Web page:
Now of course this lacks anything resembling rigor, because I don’t have the time to make a real study out of it, but it seems evident that (given the fact that a substantial portion of those secondhand smoke deaths are going to be due to repeated and constant exposure) the fact that you drive a car in Los Angeles is much, much more likely to contribute to someone’s death than if you occasionally light up a cigarette outdoors and someone gets a two minute exposure to your secondhand smoke.  Hell, people die from peanut allergies, but we don’t ban people from eating peanuts in public.  About 3,000 people die nationwide every year from drowning, but we don’t ban pools and lakes and swimming pools (although the last is ridiculously over-regulated).

Corey also pointed out, “Well, one certainly can’t compare *driving* to *smoking*, because there are benefits you get out of driving, but nobody can claim benefits from smoking.”  While in some sense I agree, the problem I have with this train of thought is that you’re getting down into things that are so subjective that it makes it nearly impossible to quantify.  You don’t actually *need* a car.  They’re convenient as hell, but even here in Los Angeles it’s certainly possible to take public transportation to work and back (it might take you a very long time, ’tis true).  You get benefits out of having access to a car, but some people get benefits out of smoking (the smokers get enjoyment, the tobacco growers get revenue, the convenience store owners get additional sales of soda pop and candy, etc.)  So while I personally get advantages from owning a car, and I don’t get advantages from smoking (not being a smoker anymore and not selling them or growing tobacco or whatnot)… that doesn’t mean that I should be examining “smoking” vs “driving” entirely through the lens of “me”.  Remember, we all agree that liberty is a big important thing here in the U.S., right?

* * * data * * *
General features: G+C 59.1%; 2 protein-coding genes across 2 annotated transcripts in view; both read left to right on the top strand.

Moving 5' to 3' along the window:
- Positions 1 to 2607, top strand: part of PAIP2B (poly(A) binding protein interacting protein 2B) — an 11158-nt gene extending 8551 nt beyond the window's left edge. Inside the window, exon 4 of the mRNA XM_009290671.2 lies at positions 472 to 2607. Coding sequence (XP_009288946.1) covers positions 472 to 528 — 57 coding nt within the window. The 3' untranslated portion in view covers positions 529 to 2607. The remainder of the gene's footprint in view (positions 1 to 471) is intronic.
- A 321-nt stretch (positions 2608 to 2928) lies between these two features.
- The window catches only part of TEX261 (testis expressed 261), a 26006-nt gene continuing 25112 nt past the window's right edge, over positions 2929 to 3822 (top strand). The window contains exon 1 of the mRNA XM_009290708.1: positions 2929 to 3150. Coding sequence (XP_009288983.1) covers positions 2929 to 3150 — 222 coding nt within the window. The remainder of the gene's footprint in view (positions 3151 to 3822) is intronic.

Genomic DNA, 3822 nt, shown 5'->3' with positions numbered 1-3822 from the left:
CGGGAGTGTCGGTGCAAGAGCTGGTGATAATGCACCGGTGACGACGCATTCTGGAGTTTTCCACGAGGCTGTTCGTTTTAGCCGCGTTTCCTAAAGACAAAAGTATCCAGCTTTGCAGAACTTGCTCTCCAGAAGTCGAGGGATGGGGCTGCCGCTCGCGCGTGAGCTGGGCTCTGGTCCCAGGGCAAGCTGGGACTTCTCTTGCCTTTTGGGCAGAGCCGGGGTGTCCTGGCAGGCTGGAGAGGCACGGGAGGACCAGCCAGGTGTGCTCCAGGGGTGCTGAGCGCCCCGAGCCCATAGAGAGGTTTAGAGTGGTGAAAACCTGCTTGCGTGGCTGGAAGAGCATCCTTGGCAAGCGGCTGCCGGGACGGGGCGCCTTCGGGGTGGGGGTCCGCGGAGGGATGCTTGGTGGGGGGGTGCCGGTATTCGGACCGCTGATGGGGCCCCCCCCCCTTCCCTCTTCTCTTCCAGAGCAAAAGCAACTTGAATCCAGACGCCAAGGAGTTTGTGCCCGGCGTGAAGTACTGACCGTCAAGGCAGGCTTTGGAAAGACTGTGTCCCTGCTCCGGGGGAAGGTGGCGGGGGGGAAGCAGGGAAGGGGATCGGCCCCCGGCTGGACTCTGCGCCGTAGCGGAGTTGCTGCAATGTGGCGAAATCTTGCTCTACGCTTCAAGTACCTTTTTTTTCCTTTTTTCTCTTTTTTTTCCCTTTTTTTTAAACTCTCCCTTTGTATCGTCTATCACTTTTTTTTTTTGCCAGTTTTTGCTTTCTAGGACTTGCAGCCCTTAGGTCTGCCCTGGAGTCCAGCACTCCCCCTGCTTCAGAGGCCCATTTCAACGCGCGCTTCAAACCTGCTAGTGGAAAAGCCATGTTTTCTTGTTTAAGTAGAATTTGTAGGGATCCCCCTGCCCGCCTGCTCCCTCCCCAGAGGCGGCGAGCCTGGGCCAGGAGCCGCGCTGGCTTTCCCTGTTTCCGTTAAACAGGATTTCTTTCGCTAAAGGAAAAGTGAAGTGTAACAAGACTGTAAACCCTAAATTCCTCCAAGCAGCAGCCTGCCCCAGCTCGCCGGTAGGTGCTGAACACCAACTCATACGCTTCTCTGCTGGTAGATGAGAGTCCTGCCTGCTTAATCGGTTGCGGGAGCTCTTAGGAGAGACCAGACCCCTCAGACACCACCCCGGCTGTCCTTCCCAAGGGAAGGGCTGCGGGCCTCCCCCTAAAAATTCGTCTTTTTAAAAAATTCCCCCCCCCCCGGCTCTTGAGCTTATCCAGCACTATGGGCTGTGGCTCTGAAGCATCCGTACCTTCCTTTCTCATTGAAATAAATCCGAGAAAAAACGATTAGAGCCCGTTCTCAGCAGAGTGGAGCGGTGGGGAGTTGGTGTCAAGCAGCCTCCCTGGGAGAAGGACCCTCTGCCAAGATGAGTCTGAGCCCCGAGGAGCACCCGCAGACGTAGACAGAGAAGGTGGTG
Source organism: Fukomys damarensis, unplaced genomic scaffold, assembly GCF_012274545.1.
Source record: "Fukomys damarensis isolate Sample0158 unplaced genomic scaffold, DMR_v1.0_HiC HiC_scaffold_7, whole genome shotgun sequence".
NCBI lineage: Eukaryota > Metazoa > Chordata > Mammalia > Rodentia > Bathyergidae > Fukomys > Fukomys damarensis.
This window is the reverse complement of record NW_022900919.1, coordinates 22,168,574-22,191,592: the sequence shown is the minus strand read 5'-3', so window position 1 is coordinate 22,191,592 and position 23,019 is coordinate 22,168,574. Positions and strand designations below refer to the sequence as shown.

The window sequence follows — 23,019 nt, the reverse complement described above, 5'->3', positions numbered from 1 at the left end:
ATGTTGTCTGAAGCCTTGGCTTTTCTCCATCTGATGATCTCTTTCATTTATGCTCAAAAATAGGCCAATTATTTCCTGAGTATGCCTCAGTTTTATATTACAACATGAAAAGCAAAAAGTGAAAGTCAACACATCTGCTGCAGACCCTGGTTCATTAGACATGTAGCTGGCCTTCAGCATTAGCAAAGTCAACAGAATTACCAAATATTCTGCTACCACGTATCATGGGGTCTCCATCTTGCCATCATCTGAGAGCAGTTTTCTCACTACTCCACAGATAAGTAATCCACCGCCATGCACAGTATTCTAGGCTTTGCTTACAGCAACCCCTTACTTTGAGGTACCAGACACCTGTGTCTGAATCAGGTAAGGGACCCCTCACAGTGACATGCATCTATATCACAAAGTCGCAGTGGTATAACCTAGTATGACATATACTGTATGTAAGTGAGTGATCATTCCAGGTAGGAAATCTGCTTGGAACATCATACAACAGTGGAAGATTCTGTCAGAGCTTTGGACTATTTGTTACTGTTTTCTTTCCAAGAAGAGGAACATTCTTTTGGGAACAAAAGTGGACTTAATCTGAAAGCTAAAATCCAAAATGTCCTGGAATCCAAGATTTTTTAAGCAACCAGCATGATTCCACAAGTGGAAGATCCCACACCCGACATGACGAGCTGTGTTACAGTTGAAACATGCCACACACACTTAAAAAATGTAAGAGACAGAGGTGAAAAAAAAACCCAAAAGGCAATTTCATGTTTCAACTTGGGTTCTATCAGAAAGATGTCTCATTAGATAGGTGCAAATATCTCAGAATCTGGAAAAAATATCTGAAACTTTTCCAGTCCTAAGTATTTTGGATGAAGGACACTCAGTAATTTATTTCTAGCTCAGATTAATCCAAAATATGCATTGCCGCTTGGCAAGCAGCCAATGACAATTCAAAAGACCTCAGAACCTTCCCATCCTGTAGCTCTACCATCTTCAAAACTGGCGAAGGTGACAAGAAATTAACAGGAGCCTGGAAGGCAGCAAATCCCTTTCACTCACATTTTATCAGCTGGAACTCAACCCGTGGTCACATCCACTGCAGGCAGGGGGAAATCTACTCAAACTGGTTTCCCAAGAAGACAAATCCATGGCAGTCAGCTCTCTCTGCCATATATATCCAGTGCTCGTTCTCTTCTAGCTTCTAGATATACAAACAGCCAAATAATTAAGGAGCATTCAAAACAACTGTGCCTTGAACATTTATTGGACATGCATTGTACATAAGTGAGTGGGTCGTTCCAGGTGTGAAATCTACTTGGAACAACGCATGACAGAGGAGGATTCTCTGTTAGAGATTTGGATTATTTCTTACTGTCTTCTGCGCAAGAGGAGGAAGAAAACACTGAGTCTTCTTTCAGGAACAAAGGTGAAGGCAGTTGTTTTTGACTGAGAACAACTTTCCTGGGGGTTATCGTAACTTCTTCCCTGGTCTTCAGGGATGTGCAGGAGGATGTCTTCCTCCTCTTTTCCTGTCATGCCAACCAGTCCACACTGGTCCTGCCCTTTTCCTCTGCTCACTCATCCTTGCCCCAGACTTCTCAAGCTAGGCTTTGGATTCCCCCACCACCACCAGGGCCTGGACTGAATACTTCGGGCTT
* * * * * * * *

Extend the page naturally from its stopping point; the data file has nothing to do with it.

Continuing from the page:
The argument against (b) is pretty straightforward… you don’t have any more right to 10 square feet of pavement than anybody else does, and if someone standing in that square chooses to light up a cigarette, they have just as much of a right to do that as someone does to talk on a cell phone… given that the “harm” argument is not really valid.  Finally, of course, the argument against (c) is also pretty straightforward -> we’re talking about liberty here, and you don’t get to decide what is or isn’t good for somebody else.  Sure, they may be giving themselves cancer.  They might also really enjoy their cigarette, and if you figure you’re going to die eventually anyway from something, smoking isn’t any more irrational than extreme sports or doing anything else equally stupid that might kill you but you find fun.

“But Pat,” came in an additional point, “people who smoke leave cigarette butts everywhere, and littering is bad for the environment.”  Sure, this is true… and in some cases, I’ll even take it as an additional justification for banning outdoor smoking in some areas.  But you can make the same argument against soda cans and individual-sized bags of chips or candy bars.  Heck, there are people in my neighborhood that still won’t clean up after their dog, but that doesn’t mean that I’d agree to ban urban dog ownership.  Increase the fine on not cleaning up after your dog, or enforcing littering fines on people who toss their butts… I’m okay with that, absolutely.